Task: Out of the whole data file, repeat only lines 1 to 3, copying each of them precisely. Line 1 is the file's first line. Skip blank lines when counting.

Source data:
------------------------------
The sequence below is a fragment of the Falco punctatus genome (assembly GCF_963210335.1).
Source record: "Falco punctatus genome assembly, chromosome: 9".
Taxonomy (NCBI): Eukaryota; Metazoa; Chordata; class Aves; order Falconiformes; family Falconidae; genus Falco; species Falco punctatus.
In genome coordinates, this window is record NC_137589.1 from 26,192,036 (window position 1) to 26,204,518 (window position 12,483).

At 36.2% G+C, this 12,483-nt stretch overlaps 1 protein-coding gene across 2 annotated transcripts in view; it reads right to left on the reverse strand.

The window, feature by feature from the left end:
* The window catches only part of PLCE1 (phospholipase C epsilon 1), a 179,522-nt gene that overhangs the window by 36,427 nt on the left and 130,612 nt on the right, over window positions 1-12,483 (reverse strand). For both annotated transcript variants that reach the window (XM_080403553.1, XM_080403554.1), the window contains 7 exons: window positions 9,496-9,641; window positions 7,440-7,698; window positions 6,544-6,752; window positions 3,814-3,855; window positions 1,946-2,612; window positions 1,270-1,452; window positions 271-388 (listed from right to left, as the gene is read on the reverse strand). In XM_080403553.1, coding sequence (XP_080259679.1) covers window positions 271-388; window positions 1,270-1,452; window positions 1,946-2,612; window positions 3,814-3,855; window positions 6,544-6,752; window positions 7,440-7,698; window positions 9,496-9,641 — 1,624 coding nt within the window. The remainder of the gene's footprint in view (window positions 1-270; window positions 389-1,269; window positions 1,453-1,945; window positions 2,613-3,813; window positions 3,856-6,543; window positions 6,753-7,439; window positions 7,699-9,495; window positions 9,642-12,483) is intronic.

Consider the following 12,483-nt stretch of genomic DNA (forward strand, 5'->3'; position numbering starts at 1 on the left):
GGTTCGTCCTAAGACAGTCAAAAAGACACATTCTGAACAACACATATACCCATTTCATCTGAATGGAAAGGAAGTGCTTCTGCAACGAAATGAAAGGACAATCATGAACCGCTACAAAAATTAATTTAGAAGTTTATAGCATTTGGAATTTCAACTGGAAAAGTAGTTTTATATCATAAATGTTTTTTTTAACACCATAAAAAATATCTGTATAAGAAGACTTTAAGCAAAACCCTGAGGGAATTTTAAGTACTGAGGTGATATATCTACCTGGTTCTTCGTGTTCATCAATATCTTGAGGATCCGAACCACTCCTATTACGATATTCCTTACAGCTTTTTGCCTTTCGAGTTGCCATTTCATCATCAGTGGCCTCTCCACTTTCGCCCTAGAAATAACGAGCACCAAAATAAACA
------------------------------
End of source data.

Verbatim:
The sequence below is a fragment of the Falco punctatus genome (assembly GCF_963210335.1).
Source record: "Falco punctatus genome assembly, chromosome: 9".
Taxonomy (NCBI): Eukaryota; Metazoa; Chordata; class Aves; order Falconiformes; family Falconidae; genus Falco; species Falco punctatus.